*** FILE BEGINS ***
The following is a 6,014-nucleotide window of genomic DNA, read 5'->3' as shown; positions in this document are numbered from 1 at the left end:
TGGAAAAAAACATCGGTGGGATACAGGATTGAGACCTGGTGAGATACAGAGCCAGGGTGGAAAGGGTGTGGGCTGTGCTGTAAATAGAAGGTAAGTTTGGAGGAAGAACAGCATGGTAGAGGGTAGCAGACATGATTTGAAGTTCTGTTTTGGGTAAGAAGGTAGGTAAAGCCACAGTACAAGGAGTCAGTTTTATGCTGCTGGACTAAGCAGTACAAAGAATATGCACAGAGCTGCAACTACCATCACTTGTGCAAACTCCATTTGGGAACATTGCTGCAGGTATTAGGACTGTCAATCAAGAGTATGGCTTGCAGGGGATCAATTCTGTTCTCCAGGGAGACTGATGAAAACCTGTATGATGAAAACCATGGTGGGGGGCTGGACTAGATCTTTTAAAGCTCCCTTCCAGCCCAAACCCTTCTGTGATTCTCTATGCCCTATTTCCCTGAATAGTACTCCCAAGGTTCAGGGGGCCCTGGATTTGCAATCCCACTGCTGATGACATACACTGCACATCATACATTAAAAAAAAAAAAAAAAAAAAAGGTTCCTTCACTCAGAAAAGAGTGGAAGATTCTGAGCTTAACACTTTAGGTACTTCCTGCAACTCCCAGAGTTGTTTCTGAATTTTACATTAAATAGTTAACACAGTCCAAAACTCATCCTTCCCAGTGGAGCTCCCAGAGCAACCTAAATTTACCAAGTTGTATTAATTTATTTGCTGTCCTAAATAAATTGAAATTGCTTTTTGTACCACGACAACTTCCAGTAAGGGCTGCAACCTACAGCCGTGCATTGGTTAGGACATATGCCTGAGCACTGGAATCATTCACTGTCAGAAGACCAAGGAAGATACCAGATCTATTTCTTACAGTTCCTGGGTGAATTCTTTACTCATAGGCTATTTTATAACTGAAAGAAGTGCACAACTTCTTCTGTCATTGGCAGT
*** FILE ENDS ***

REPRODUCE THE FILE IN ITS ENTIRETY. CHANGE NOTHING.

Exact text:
The following is a 6,014-nucleotide window of genomic DNA, read 5'->3' as shown; positions in this document are numbered from 1 at the left end:
TGGAAAAAAACATCGGTGGGATACAGGATTGAGACCTGGTGAGATACAGAGCCAGGGTGGAAAGGGTGTGGGCTGTGCTGTAAATAGAAGGTAAGTTTGGAGGAAGAACAGCATGGTAGAGGGTAGCAGACATGATTTGAAGTTCTGTTTTGGGTAAGAAGGTAGGTAAAGCCACAGTACAAGGAGTCAGTTTTATGCTGCTGGACTAAGCAGTACAAAGAATATGCACAGAGCTGCAACTACCATCACTTGTGCAAACTCCATTTGGGAACATTGCTGCAGGTATTAGGACTGTCAATCAAGAGTATGGCTTGCAGGGGATCAATTCTGTTCTCCAGGGAGACTGATGAAAACCTGTATGATGAAAACCATGGTGGGGGGCTGGACTAGATCTTTTAAAGCTCCCTTCCAGCCCAAACCCTTCTGTGATTCTCTATGCCCTATTTCCCTGAATAGTACTCCCAAGGTTCAGGGGGCCCTGGATTTGCAATCCCACTGCTGATGACATACACTGCACATCATACATTAAAAAAAAAAAAAAAAAAAAAGGTTCCTTCACTCAGAAAAGAGTGGAAGATTCTGAGCTTAACACTTTAGGTACTTCCTGCAACTCCCAGAGTTGTTTCTGAATTTTACATTAAATAGTTAACACAGTCCAAAACTCATCCTTCCCAGTGGAGCTCCCAGAGCAACCTAAATTTACCAAGTTGTATTAATTTATTTGCTGTCCTAAATAAATTGAAATTGCTTTTTGTACCACGACAACTTCCAGTAAGGGCTGCAACCTACAGCCGTGCATTGGTTAGGACATATGCCTGAGCACTGGAATCATTCACTGTCAGAAGACCAAGGAAGATACCAGATCTATTTCTTACAGTTCCTGGGTGAATTCTTTACTCATAGGCTATTTTATAACTGAAAGAAGTGCACAACTTCTTCTGTCATTGGCAGT